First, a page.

The Hudson, River Falls and New Richmond are expected to get 16-22 inches of snow between Tuesday, Feb. 21, and Thursday, Feb. 23, according to the National Weather Service, much of which will come between Wednesday morning and Thursday evening.
River Falls schools will be closed Wednesday, Feb. 22 and Thursday, Feb. 23 due to impending conditions. Students will have at-home learning days, as coordinated by their teachers. These days will not need to be made up.
There is plenty to consider while the snow starts to dance down, so we’ve broken it up into a few key concepts to revisit.
It is highly recommended by the Hudson Police Department that you stay home during snowstorms. With peak wind gusts expected near 40 mph and falling snow, blowing and drifting snow could occur across much of the forecast area on Wednesday and Thursday.
Should you need to travel for work or emergencies, here are some tips from the Hudson Police Department and the American Red Cross:
Check your vehicle emergency supplies kit and replenish it if necessary.
Bring blankets or sleeping bags, rain gear, extra sets of dry clothing, mittens, socks and wool hats.
Bring your cell phone and make sure the battery is charged.
Plan to travel during daylight and, if possible, take another person with you.
Let someone know your destination, your route and when you expect to arrive.
Before leaving, check the weather reports for all areas you will be passing through.
Download the free American Red Cross emergency app to get updates and tips.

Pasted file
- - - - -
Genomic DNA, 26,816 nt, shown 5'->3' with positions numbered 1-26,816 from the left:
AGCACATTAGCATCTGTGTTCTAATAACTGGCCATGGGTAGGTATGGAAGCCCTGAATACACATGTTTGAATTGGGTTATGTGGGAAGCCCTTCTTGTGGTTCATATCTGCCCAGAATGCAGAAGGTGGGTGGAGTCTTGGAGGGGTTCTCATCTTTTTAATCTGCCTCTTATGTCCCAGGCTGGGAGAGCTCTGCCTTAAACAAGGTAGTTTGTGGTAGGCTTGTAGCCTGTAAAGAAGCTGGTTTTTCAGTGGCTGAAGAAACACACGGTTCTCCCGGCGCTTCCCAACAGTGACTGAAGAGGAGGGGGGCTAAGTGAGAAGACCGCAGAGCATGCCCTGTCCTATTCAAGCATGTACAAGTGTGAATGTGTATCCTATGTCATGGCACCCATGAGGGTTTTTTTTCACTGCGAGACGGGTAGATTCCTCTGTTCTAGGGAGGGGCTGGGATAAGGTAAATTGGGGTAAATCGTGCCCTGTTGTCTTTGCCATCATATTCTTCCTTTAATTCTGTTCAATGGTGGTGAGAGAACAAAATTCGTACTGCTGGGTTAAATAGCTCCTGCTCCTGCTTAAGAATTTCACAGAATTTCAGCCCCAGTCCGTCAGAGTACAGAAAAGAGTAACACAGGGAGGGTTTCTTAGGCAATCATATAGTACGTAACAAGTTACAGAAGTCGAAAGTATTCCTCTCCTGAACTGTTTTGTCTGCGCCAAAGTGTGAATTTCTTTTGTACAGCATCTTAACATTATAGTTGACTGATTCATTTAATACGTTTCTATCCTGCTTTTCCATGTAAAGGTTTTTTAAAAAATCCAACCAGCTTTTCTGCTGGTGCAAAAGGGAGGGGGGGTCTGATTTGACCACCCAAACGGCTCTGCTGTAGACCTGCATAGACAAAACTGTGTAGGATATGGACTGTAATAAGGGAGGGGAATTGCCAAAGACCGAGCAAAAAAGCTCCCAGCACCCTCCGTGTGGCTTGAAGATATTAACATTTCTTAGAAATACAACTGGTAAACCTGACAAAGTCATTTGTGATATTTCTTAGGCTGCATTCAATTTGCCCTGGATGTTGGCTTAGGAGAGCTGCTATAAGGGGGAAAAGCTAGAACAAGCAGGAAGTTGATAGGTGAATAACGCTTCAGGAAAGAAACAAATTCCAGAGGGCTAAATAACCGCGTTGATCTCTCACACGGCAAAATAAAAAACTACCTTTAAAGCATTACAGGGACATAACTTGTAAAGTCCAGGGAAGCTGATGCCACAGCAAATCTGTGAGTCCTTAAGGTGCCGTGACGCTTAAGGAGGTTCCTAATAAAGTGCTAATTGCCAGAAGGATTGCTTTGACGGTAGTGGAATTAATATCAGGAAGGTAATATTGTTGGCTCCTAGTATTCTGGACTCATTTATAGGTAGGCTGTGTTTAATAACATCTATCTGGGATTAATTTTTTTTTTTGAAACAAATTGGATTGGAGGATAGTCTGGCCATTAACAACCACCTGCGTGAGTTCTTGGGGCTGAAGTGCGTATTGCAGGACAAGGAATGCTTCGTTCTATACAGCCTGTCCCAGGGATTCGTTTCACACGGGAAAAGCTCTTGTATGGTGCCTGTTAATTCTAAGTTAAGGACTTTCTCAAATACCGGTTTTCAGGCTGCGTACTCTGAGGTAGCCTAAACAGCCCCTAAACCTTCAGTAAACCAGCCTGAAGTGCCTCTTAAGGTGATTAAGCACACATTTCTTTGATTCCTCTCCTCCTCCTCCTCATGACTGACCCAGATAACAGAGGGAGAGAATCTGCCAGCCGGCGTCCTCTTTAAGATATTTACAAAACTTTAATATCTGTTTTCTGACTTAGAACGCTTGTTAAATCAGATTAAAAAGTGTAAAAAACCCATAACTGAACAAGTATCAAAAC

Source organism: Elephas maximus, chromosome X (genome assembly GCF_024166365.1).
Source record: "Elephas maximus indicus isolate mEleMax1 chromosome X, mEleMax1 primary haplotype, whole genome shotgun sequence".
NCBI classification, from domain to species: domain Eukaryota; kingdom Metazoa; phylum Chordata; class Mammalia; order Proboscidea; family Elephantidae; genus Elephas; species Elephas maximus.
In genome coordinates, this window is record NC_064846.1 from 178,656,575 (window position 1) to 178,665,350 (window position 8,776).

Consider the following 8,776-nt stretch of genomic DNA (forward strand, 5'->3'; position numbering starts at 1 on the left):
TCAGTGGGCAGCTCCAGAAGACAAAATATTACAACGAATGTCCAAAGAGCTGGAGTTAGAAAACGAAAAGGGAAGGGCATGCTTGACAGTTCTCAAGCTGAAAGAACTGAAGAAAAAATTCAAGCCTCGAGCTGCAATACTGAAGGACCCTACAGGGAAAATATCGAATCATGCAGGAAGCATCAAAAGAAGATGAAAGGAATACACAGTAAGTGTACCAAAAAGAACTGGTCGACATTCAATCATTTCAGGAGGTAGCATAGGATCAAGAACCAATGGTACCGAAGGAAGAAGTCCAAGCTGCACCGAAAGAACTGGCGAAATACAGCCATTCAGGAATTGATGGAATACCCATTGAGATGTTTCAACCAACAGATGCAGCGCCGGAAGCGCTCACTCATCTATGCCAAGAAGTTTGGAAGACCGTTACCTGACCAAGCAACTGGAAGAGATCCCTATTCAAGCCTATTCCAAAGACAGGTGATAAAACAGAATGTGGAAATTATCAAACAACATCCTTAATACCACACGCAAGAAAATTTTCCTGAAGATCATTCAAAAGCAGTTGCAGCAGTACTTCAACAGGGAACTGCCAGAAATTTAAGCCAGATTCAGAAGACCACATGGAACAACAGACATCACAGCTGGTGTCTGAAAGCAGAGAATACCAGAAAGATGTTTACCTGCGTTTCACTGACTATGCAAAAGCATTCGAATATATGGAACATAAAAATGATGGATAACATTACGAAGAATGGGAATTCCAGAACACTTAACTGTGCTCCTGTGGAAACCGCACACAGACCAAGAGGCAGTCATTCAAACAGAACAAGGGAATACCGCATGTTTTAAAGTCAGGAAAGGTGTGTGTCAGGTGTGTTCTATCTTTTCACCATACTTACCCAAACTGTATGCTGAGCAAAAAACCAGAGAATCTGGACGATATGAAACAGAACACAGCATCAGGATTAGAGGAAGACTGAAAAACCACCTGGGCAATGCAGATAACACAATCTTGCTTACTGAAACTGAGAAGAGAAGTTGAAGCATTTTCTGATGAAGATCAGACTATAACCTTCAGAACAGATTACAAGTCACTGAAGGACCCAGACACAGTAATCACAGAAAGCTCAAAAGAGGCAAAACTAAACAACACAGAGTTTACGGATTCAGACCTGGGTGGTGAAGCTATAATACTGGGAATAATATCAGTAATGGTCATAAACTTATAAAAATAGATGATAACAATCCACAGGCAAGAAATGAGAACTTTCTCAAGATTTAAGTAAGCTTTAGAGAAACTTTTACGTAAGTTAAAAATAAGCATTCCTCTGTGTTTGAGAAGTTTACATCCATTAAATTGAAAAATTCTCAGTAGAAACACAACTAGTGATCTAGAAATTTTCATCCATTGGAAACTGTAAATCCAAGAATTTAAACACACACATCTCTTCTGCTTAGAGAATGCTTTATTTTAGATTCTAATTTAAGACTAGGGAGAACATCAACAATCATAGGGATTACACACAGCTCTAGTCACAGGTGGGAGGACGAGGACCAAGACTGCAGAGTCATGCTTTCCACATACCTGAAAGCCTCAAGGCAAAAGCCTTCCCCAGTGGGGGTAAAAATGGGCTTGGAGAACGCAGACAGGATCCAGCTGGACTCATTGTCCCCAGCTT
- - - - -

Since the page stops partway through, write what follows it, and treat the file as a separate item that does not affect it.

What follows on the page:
If you find yourself in an accident during a snowstorm, attempt to pull off the roadway to avoid further accidents and call 911 immediately, as you would in any other accident. Advise operators of any possible injuries and the location of the accident.
Unless help is visible within 100 yards, stay in the vehicle and wait for assistance.
It’s going to be cold, but it’s important to follow some guidelines for engine use after an accident.
Turn on the engine for about 10 minutes each hour.
Use the heater while the engine is running.
Keep the exhaust pipe clear of snow, and slightly open a downwind window for ventilation.
Leave the overhead light on when the engine is running so that you can be seen.
“Drink fluids to avoid dehydration, which can make you more susceptible to the ill effects of cold and to heart attacks,” Hudson Police Officer James Wildman said.
A helping hand
With snow accumulations covering the region, along with frigid temperatures, the U.S. Postal Service asks that you help your mail carriers deliver mail.
Customers are asked to clear snow and ice from sidewalks, stairs and mailboxes.
If customers receive curbside delivery, make sure to remove snow piles left by snow plows to keep access to mailboxes clear for mail carriers.
Just as your travel may be delayed by the snow, so might be your mail carrier’s.
Delivery service may be delayed or curtailed whenever streets or walkways present hazardous conditions for letter carriers or when snow is plowed against mailboxes. Delivery will be attempted the following delivery day if it has been delayed.
Blue collection boxes need to be kept clear for customers to deposit their mail and for the Postal Service to collect the mail for delivery. Residents and businesses with collection boxes near their property are asked to keep them clear of snow and ice.
The Postal Service generally receives no tax dollars for operations expenses and relies on the sale of postage, products and services to fund its operation.
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